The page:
we don’t get it

How do we live out compassion in our wider community?

I hope for you this is one of the largest themes you see here. I think it’s the area that we so often fail the most in. We love our families and those in our close knit community but what about the others?

Well, we have to go to them. We have to go out of our circles and our comfort and not talk about them as a “them.” People become marginalized because we talk about “them” as though those who are different or experience poverty are some kind of idea and not a living breathing person.

Groups of people are marginalized because we don’t see them as people, wholly and masterfully made and crafted by God. People whose lives have placed them in circumstances and required choices most of us will never have to make and honestly don’t understand.

So what do we do about it?

Archbishop Helder Camara spoke one of my all time favourite quotes and I think it gives us the two steps we should be taking here. He said “When I feed the hungry, they call me a saint. When I ask why they have no food, they call me a Communist.”

It’s so great! Isn’t that how we are as a society? The dissonance in our culture around those that are marginalized.

Politics aside it lays out both sides of what we need to involved in. We need to feed the hungry and work towards a community where they are no hungry. We need to support “the other” until there isn’t an “other” what every group that may be. The problem as he so perfectly put is that people tend to leave the systems or worse continue to support and attack those working for real change. We work to lessen the impact of a broken system of oppression but how often do we work to change it entirely?

This is a big topic for a Friday afternoon but there are some really practical things you can do on both sides.

When it comes to investing in those who are marginalized try one of these progressively more involved ideas:

  • Give to the food bank. Take something from your budget you don’t need (name brand foods, chips, beer, Tim Horton’s, etc) and support the food bank.
  • Find a local agency that works with a community that you are passionate about (youth, parents, seniors, those with mental health issues, trauma survivors) and volunteer
  • Connect with one of our local jails (Grand Valley Institute for Women or Ray of Hope) and invest in some of the most marginalized people in our community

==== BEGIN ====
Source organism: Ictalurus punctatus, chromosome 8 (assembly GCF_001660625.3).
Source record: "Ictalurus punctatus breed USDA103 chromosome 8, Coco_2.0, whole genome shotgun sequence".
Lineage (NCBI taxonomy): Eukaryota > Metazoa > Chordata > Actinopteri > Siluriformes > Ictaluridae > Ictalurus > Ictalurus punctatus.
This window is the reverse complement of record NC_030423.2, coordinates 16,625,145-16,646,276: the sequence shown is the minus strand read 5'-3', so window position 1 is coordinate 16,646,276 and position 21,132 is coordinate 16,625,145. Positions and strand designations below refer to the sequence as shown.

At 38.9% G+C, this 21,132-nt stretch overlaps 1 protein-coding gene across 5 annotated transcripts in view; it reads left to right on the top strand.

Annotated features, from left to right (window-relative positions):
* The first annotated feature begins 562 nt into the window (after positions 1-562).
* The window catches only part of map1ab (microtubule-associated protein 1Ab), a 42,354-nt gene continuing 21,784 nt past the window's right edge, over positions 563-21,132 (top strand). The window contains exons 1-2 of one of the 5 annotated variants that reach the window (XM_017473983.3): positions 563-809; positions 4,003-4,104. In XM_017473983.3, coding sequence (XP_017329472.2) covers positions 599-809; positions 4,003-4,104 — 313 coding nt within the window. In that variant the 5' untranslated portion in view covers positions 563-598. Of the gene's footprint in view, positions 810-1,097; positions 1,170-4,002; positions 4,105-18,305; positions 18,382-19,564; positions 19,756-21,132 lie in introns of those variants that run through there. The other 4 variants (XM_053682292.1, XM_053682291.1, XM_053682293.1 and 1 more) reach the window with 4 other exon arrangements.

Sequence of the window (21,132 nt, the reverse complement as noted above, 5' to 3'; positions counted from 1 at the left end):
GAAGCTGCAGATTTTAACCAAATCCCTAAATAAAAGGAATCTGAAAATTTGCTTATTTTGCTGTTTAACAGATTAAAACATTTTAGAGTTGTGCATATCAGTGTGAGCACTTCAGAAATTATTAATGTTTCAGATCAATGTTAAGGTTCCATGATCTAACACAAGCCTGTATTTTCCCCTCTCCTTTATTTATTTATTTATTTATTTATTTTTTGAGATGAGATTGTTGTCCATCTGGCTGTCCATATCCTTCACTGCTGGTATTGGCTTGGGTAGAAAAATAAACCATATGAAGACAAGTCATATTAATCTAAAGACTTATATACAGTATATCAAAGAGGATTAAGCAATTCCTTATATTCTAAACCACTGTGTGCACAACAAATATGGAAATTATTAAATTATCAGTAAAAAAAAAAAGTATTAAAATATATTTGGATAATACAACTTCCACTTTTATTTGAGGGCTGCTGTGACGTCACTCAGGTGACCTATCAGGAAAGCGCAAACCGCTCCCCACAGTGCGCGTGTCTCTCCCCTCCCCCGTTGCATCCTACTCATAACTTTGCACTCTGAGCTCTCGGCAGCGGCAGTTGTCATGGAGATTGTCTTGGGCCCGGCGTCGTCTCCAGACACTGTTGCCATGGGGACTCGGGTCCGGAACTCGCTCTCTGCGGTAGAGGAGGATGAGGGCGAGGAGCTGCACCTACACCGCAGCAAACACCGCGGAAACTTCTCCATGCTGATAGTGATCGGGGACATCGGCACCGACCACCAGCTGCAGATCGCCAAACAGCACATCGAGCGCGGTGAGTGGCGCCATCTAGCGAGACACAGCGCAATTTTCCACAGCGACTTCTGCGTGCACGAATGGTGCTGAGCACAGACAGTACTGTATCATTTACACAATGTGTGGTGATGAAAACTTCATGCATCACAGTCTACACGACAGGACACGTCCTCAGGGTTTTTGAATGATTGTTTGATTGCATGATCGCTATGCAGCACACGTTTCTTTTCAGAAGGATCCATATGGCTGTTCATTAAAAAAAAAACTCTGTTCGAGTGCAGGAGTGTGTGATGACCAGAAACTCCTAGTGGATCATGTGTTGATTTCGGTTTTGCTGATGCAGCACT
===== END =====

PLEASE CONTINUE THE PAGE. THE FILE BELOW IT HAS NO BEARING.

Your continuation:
• Become a foster parent. What better way to love and share grace and hope with someone then to bring a young person needing stability and love into your home

Systems are always harder. They are big and we often don’t even see them. They just are. I think for most of us there are some simple starts and I stress these are just starts but we need to understand poverty and marginalization:

  • There are loads of articles on what the experience of poverty is like, do some reading
  • Talk with a friend, colleague, acquaintance about what living on Ontario Works (welfare) is like. It’s surprising how little a family is given to survive on. We as a community don’t do enough for some of our most vulnerable people
  • Connect with immigrant services and what that experience is like. What is life like here for a new immigrant? What is it like to not know the language? How jarring is it to not understand a culture?
  • Talk to someone who is gay and specifically their experience with Christians. It’s usually not good which is exactly what you’d expect from a religion based on love and grace…….

If you want to really get into this, live a week in the shoes of someone in poverty.

Let’s be generous and say you have a full time job. So $10.25 an hour (minimum wage) for 35 hours a week means you get $358.75 before taxes. Assume taxes around 22% and you net $279.83 a week, monthly income of $1,119.30. Now lets start taking it alllllllll away. Rent: not getting much for less than $700 a month especially if you need space for your family. Ok so single mom, 2 kids and $419.30 left for EVERYTHING. That $105.00 a week for food, clothing, transportation, entertainment, etc.

Give it a go.

Try living on $105 for a week. Probably can’t use your cell phone that week because how would you pay for the $60 a month bill? It’s actually a miracle you go at job at all without a phone, how did they call you back to tell you you got it? No eating out. No using your car because how can you afford the gas let alone the insurance on it so you’re walking or taking a bus but remember those bus tickets come out of your $105 a week literally taking food from your child.

Hope you don’t need to get anywhere.

And you’d best we some kind of a wizard to make decent healthy meals for your kids on whatever you’ve got left after you paid your bills.

We don’t get it and we don’t do enough to fix it. Get involved and get educated. We can’t call ourselves a community of love and grace if we just ignore the hell we leave people alone to live in every day.

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